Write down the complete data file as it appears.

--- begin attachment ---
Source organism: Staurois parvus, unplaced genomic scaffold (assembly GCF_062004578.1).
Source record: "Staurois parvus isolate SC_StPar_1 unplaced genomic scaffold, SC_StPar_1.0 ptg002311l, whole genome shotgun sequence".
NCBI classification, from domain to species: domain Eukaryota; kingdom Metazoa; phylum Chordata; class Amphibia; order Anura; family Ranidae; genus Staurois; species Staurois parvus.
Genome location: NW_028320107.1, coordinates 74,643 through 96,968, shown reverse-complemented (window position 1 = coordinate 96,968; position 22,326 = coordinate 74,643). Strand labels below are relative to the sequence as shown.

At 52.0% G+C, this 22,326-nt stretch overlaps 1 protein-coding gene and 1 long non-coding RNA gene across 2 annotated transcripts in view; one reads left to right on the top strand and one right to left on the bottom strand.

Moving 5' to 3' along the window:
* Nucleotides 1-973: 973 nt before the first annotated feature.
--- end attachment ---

Source organism: Staurois parvus, unplaced genomic scaffold (assembly GCF_062004578.1).
Source record: "Staurois parvus isolate SC_StPar_1 unplaced genomic scaffold, SC_StPar_1.0 ptg002311l, whole genome shotgun sequence".
NCBI classification, from domain to species: domain Eukaryota; kingdom Metazoa; phylum Chordata; class Amphibia; order Anura; family Ranidae; genus Staurois; species Staurois parvus.
Genome location: NW_028320107.1, coordinates 74,643 through 96,968, shown reverse-complemented (window position 1 = coordinate 96,968; position 22,326 = coordinate 74,643). Strand labels below are relative to the sequence as shown.

At 52.0% G+C, this 22,326-nt stretch overlaps 1 protein-coding gene and 1 long non-coding RNA gene across 2 annotated transcripts in view; one reads left to right on the top strand and one right to left on the bottom strand.

Moving 5' to 3' along the window:
* Nucleotides 1-973: 973 nt before the first annotated feature.